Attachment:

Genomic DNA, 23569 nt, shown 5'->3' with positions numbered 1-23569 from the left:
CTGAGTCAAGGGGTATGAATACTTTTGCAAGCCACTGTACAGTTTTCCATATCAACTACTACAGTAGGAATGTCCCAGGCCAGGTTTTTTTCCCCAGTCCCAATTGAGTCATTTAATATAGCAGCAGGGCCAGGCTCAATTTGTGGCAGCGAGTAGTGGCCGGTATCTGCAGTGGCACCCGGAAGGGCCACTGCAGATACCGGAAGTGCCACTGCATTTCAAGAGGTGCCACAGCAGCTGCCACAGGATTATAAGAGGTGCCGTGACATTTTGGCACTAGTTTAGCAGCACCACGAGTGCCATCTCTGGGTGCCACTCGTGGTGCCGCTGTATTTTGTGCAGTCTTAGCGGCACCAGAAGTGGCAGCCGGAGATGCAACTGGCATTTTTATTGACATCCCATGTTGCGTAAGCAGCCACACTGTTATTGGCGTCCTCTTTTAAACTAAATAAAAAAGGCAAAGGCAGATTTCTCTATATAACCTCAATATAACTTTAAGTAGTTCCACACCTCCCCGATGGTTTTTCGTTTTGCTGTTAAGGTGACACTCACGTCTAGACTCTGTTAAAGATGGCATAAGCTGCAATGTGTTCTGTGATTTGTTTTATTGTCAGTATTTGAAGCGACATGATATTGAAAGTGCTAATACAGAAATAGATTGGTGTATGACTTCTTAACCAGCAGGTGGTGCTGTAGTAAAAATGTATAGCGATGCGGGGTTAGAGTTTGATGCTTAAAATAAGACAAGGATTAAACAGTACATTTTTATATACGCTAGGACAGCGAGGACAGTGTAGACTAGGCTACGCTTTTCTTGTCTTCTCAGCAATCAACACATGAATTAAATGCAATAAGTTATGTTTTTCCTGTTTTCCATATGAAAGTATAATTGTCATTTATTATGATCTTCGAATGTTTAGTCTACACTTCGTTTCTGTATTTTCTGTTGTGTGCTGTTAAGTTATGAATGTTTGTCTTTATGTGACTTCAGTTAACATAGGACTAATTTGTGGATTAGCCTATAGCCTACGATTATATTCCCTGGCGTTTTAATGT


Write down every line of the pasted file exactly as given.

Genomic DNA, 23569 nt, shown 5'->3' with positions numbered 1-23569 from the left:
CTGAGTCAAGGGGTATGAATACTTTTGCAAGCCACTGTACAGTTTTCCATATCAACTACTACAGTAGGAATGTCCCAGGCCAGGTTTTTTTCCCCAGTCCCAATTGAGTCATTTAATATAGCAGCAGGGCCAGGCTCAATTTGTGGCAGCGAGTAGTGGCCGGTATCTGCAGTGGCACCCGGAAGGGCCACTGCAGATACCGGAAGTGCCACTGCATTTCAAGAGGTGCCACAGCAGCTGCCACAGGATTATAAGAGGTGCCGTGACATTTTGGCACTAGTTTAGCAGCACCACGAGTGCCATCTCTGGGTGCCACTCGTGGTGCCGCTGTATTTTGTGCAGTCTTAGCGGCACCAGAAGTGGCAGCCGGAGATGCAACTGGCATTTTTATTGACATCCCATGTTGCGTAAGCAGCCACACTGTTATTGGCGTCCTCTTTTAAACTAAATAAAAAAGGCAAAGGCAGATTTCTCTATATAACCTCAATATAACTTTAAGTAGTTCCACACCTCCCCGATGGTTTTTCGTTTTGCTGTTAAGGTGACACTCACGTCTAGACTCTGTTAAAGATGGCATAAGCTGCAATGTGTTCTGTGATTTGTTTTATTGTCAGTATTTGAAGCGACATGATATTGAAAGTGCTAATACAGAAATAGATTGGTGTATGACTTCTTAACCAGCAGGTGGTGCTGTAGTAAAAATGTATAGCGATGCGGGGTTAGAGTTTGATGCTTAAAATAAGACAAGGATTAAACAGTACATTTTTATATACGCTAGGACAGCGAGGACAGTGTAGACTAGGCTACGCTTTTCTTGTCTTCTCAGCAATCAACACATGAATTAAATGCAATAAGTTATGTTTTTCCTGTTTTCCATATGAAAGTATAATTGTCATTTATTATGATCTTCGAATGTTTAGTCTACACTTCGTTTCTGTATTTTCTGTTGTGTGCTGTTAAGTTATGAATGTTTGTCTTTATGTGACTTCAGTTAACATAGGACTAATTTGTGGATTAGCCTATAGCCTACGATTATATTCCCTGGCGTTTTAATGT